2009
4.67 | 57 ratings
Aqualung - 40th Anniversary Collector's Edition
2011
2.09 | 3 ratings
Essential
2011
4.84 | 99 ratings
Thick as a Brick - 40th Anniversary Special Edition
2012
4.87 | 86 ratings
A Passion Play: An Extended Perfomance
2014
4.68 | 57 ratings
War Child - The 40th Anniversary Theatre Edition
2014
4.64 | 67 ratings
Minstrel In The Gallery - 40th Anniversary: La Grande Edition
2015
4.63 | 40 ratings
Too Old To Rock'n'Roll: Too Young To Die - The TV Special Edition
2015
4.78 | 32 ratings
Stand Up - The Elevated Edition
2016
4.92 | 30 ratings
Aqualung - 40th Anniversary Adapted Edition
2016
2.00 | 3 ratings
An Introduction to Jethro Tull
2017
4.88 | 53 ratings
Songs From The Wood - 40th Anniversary Edition - The Country Set
2017
4.59 | 42 ratings
Heavy Horses (New Shoes Edition)
2018
4.48 | 29 ratings
This Was (50 Anniversary Edition)
2018
3.04 | 8 ratings
50 for 50
2018
2.00 | 5 ratings
50th Anniversary Collection
2018
4.52 | 39 ratings
Stormwatch (The 40th Anniversary Force 10 Edition)
2019
4.36 | 40 ratings
A (La Mode) - The 40th Anniversary Edition
2021
4.46 | 31 ratings
Benefit - 50th Anniversary Enhanced Edition
2021
4.36 | 16 ratings
The Broadsword And The Beast (The 40th Anniversary Monster Edition)
2023
4.33 | 3 ratings
Warchild II
2023
4.57 | 7 ratings
The Chateau D'Herouville Sessions 1972
2024

JETHRO TULL Official Singles, EPs, Fan Club & Promo (CD, EP/LP, MC, Digital Media Download)

3.85 | 20 ratings
Love Story
1968
4.00 | 26 ratings
A Song For Jeffrey
1968
2.72 | 22 ratings
Sunshine Day
1968
4.05 | 33 ratings
Sweet Dream / 17
1969
4.00 | 24 ratings
The Witch's Promise
1969
4.50 | 34 ratings
Living In The Past
1969
3.85 | 20 ratings
Inside
1970
4.38 | 44 ratings
Life Is a Long Song
1971
4.14 | 22 ratings
Hymn 43
1971
4.42 | 33 ratings
Aqualung
1971
4.11 | 9 ratings
Locomotive Breath
1971
4.12 | 33 ratings
Living In The Past
1972
3.48 | 27 ratings
Bungle In The Jungle
1974
4.38 | 8 ratings
Skating Away on the Thin Ice of the New Day
1974
4.00 | 7 ratings
Minstrel in the Gallery / Summerday Sands
1975
3.25 | 33 ratings
Ring Out, Solstice Bells
1976
3.10 | 10 ratings
Too Old To Rock 'N' Roll; Too Young To Die
1976
3.66 | 31 ratings
The Whistler
1977
3.73 | 11 ratings
A Stitch In Time
1978
4.04 | 29 ratings
Moths
1978
3.90 | 11 ratings
Warm Sporran
1979
2.86 | 23 ratings
North Sea Oil
1979
4.35 | 23 ratings
Home E.P.
1979
3.20 | 25 ratings
Working John, Working Joe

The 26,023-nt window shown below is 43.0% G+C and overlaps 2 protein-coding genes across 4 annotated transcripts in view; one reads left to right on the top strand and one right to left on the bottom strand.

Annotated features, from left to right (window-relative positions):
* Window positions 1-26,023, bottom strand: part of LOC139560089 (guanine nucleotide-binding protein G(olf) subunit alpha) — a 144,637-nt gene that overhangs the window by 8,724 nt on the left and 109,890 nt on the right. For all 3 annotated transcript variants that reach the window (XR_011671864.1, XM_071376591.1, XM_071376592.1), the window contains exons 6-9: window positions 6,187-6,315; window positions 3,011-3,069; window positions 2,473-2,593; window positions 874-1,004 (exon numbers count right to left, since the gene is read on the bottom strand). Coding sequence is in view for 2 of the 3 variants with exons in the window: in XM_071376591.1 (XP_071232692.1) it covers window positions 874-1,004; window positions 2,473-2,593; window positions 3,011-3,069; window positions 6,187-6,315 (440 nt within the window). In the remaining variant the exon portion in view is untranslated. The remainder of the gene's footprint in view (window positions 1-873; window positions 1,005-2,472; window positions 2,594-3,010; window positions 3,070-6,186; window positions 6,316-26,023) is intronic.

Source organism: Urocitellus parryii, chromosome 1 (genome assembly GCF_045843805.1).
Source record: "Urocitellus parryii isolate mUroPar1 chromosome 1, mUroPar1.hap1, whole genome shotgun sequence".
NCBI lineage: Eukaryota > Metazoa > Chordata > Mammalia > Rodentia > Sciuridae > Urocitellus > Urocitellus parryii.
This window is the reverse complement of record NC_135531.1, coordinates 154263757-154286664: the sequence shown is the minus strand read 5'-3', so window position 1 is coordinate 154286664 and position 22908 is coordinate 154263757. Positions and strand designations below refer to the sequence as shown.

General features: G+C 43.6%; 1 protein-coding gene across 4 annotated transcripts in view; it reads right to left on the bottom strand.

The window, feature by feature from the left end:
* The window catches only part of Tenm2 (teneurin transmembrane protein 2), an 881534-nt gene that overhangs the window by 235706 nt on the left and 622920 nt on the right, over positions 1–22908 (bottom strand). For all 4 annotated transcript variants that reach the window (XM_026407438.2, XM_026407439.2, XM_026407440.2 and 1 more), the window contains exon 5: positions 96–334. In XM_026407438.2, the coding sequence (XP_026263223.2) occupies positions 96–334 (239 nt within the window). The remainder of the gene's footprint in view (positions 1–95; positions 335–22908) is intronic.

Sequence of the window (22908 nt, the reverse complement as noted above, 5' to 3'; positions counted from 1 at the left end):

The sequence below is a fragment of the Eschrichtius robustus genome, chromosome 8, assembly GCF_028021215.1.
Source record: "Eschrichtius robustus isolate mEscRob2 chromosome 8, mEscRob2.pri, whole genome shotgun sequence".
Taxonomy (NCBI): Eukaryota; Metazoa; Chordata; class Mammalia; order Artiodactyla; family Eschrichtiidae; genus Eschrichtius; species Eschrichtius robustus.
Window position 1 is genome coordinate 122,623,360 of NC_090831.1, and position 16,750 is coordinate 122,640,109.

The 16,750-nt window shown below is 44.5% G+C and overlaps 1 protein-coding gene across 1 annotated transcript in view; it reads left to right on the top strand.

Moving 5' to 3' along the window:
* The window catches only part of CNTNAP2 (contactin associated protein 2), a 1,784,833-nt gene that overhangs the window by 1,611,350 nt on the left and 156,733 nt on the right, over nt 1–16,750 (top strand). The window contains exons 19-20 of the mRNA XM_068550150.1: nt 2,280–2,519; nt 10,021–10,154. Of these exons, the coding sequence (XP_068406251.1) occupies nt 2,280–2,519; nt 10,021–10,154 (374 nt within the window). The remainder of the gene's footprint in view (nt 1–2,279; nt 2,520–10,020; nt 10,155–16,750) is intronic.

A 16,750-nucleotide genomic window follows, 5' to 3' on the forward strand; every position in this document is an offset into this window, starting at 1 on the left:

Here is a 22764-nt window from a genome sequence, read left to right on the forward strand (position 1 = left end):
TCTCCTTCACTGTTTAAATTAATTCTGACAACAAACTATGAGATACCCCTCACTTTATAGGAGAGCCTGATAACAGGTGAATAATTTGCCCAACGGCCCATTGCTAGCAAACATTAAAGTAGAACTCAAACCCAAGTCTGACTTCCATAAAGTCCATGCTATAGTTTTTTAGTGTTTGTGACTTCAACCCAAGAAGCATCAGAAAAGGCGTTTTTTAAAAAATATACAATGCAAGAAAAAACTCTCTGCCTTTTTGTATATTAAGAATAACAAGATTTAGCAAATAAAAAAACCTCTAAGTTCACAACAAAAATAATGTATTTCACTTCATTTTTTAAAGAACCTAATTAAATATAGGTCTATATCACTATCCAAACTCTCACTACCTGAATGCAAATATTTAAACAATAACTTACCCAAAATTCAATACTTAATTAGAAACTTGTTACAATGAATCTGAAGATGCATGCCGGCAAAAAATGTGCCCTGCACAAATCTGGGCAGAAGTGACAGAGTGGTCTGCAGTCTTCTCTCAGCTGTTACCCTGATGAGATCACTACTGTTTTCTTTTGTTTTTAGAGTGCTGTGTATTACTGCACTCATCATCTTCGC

1980
3.31 | 26 ratings
Fallen On Hard Times
1982
3.44 | 27 ratings
Broadsword
1982
2.92 | 24 ratings
Lap Of Luxury
1984
3.29 | 7 ratings
Bourrée
1985
3.94 | 18 ratings
Coronach
1986
3.63 | 16 ratings
Said She Was A Dancer 12''
1987
3.67 | 21 ratings
Steel Monkey 12''
1987
4.00 | 8 ratings
Part Of The Machine
1988
3.71 | 22 ratings
Another Christmas Song
1989
3.48 | 20 ratings
This Is Not Love
1991
3.79 | 19 ratings
Rocks On The Road
1991
2.96 | 15 ratings
Living in the (Slightly More Recent) Past / Living in the Past
1993
2.84 | 22 ratings
Rare And Precious Chain
1995
3.35 | 20 ratings
Bends Like A Willow
1999
3.15 | 13 ratings
The Christmas EP
2004
3.40 | 5 ratings
Living in the Past
2013
3.67 | 6 ratings
The Navigators
2023

JETHRO TULL Reviews


Showing last 10 reviews only
 Stand Up by JETHRO TULL album cover Studio Album, 1969
4.05 | 1447 ratings

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Stand Up
Jethro Tull Prog Folk

Review by A Crimson Mellotron
Prog Reviewer

4 stars Jethro Tull came out with their beloved second studio album 'Stand Up' in 1969, following up the bluesy and tight 'This Was' and preceding one of their heavier releases, the excellent 'Benefit', making this album simultaneously transitional yet pretty important for the development of the band's music, as it was the first album on which Ian Anderson was in full control of what was being produced, also resulting in an album full of very eclectic sounds, with the band trying out several different styles, ranging from their blues rock roots to more hard rock territory, also experimenting and introducing finally some folk rock affinities, mixed up with a bit of acoustic rock and even symphonic rock. The album was recorded over the course of one month, and features the drumming of Clive Bunker, Glenn Cornick's bass playing, and guitar player Martin Barre, who debuted right here and went on to become Tull's long-term guitarist.

Surely the period after the release of their debut album must have been rough, with some musical differences coming to the front, leading to the departure of Mick Abrahams, who played guitars in Tull originally and was more interested in developing their bluesy leanings, leading also to the famous trial with Tony Iommi, who felt he doesn't fit very well within the band, leading to the introduction of Barre, a guitarist seemingly much more open to experiment and to explore the possibilities of Tull's new direction. And, of course, 'Stand Up' is an album that spreads out to many different territories, in a way displaying snippets of everything that Tull were excited about musically, making it the very promising second album that does not, however, unfold the full potential of a band searching for its sound. The introduction of the folkier and acoustic songs on here is fantastic, the more hard rock-oriented numbers are also quite memorable, but of course, this is an album packed with classic Tull songs that have transcended the test of time. And while 'Stand Up' might be imperfect in several ways, it is also promising and unleashed, which is precisely what makes it so special, a necessary and crucial step towards the evolution of one of classic rock's most creative bands. Also, this is an album famously revered by many great musicians, including Joe Bonamassa and Joe Satriani, as well as being one of Ian Anderson's personal favorites, too, so it has to be needless to say anything else.

 Too Old To Rock 'n' Roll: Too Young To Die! by JETHRO TULL album cover Studio Album, 1976
3.11 | 889 ratings

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Too Old To Rock 'n' Roll: Too Young To Die!
Jethro Tull Prog Folk

Review by Hector Enrique
Prog Reviewer